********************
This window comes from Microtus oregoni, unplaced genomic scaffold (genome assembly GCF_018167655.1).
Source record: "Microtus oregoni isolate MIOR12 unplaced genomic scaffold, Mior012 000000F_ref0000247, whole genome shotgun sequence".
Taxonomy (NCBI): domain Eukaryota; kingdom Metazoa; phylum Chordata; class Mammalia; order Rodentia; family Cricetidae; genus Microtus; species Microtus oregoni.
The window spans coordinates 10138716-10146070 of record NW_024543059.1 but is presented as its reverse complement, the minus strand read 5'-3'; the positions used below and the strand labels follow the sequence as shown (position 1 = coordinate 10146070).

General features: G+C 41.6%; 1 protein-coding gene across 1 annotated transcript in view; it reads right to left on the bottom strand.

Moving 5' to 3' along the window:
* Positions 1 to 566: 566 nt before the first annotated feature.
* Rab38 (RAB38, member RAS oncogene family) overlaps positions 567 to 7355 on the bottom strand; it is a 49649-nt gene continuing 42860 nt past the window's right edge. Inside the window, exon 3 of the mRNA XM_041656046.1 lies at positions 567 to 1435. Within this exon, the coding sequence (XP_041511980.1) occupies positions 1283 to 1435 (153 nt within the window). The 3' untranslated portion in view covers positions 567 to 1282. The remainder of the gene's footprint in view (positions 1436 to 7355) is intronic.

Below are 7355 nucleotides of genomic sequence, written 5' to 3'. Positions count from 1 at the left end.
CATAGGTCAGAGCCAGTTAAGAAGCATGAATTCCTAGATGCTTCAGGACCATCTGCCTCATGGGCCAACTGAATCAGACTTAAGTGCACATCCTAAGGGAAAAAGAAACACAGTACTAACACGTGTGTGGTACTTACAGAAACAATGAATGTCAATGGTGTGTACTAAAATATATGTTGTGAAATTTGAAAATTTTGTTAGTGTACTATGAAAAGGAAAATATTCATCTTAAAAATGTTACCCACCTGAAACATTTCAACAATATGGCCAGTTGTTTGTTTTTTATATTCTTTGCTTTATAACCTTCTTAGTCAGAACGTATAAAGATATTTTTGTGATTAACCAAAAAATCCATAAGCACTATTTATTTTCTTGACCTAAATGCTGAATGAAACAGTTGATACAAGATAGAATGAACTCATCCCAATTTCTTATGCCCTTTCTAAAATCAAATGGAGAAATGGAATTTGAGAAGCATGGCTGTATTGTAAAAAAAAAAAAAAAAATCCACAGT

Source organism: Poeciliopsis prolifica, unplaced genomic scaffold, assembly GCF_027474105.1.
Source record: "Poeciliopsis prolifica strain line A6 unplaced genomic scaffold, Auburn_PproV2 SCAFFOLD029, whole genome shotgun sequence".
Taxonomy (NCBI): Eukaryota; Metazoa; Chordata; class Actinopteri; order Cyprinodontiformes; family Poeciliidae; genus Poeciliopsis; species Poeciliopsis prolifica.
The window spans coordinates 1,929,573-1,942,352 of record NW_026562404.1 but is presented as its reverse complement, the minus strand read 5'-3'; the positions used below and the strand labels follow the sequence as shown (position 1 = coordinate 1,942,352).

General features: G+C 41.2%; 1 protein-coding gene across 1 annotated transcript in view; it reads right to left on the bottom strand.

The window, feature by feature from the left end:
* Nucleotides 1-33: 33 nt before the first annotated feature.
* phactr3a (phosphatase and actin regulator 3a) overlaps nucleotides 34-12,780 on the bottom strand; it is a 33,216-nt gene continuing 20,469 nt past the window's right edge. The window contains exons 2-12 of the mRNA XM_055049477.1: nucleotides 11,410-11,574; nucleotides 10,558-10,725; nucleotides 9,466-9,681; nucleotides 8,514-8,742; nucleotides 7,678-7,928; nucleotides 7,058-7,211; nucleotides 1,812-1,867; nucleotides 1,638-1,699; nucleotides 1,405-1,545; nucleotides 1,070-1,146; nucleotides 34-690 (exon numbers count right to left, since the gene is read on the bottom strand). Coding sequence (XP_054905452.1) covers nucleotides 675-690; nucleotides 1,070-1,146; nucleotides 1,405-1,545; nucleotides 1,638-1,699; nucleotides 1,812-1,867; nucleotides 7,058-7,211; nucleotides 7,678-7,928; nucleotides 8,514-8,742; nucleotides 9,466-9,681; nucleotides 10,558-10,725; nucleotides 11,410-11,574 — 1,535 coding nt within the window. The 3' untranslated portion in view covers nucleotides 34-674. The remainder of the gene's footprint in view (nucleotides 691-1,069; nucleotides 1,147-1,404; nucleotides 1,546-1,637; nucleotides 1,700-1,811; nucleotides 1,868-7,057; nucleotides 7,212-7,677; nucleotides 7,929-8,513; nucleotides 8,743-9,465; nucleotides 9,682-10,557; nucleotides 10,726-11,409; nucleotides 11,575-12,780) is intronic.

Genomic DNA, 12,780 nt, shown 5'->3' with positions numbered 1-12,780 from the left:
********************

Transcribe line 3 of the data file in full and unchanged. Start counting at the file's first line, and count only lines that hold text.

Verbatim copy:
Taxonomy (NCBI): domain Eukaryota; kingdom Metazoa; phylum Chordata; class Mammalia; order Rodentia; family Cricetidae; genus Microtus; species Microtus oregoni.